Lebanonâ€™s Hizbollah on Sunday called on incumbent President Emile Lahoud to take action if rival political leaders are unable to agree on a consensus president in next weekâ€™s election.Hizbollah chief Sayyed Hassan Nasrallah did not say what he wanted the president to do and his call seemed likely to further complicate efforts to elect a president.
But the powerful leader appeared to be backing a suggestion that pro-Syrian Lahoud could form a parallel government if there was no agreement on the presidential election.
Lebanonâ€™s presidential election has been postponed from November 12 to November 21 to give the anti-Syrian majority coalition and the Hizbollah-led opposition more time to break a deadlock over a compromise candidate. Lahoudâ€™s term expires on November 23.
But there has been little progress towards an agreement and the majority, backed by the United States, has said it would elect a president on its own if there was no deal.
Nasrallah said Hizbollah would consider any such president as an â€œusurper of powerâ€ and labelled the government of Prime Minister Fuad Siniora â€œa bunch of thieves and murderersâ€ backed by the United States and Israel.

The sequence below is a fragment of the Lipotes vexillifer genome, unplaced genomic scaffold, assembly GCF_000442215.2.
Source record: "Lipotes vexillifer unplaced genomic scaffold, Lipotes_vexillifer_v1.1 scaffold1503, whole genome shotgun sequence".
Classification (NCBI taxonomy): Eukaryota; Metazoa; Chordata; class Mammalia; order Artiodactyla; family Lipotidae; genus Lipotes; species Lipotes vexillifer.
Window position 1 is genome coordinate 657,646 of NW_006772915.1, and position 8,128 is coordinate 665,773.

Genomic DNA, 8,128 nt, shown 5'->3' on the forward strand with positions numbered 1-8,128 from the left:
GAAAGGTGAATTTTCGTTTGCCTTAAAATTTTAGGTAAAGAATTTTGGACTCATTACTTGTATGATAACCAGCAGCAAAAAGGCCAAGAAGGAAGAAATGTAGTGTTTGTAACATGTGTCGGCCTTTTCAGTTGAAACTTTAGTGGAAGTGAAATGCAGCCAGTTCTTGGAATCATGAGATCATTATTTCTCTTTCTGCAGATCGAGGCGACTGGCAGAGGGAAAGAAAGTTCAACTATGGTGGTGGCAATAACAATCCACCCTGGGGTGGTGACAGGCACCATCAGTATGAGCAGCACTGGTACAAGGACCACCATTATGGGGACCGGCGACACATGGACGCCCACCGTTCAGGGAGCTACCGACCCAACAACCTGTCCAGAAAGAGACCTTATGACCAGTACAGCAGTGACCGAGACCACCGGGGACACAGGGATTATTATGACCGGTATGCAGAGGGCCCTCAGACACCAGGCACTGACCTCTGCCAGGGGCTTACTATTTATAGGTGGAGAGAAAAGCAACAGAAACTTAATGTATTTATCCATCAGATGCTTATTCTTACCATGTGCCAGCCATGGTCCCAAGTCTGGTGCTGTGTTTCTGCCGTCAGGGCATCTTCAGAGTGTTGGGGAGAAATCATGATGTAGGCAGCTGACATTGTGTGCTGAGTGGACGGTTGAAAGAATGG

â€œFrom here, we appeal to His Excellency President Emile Lahoud to do what his conscience and national responsibility stipulates… and take a step or a national salvation initiative to stop the country from [sliding into] a vacuum,â€ Nasrallah said in a live televised address to a crowded Hizbollah rally.
The majority says Lahoud does not have the constitutional right to take any measures without the approval of the government.
Lahoudâ€™s six-year term was extended in 2004 by another three years at the behest of Syria, a step that enraged the international community.
Lahoud has largely been shunned since then and Syria ended its three-decade-long military presence in Lebanon in 2005 in the wake of widespread outcry after the assassination of former prime minister Rafiq Hariri.
Damascus has denied any links to Haririâ€™s killing.
The parliamentary session to elect a president had already been postponed twice. The impasse has pushed Lebanon into its worst political crisis since the 1975-90 civil war.
Many Lebanese fear a failure to reach a deal could lead to more bloodshed amid reports that all factions are arming themselves.
Parliamentary Speaker Nabih Berri, a Hizbollah ally, announced the delay in the presidential vote on Saturday.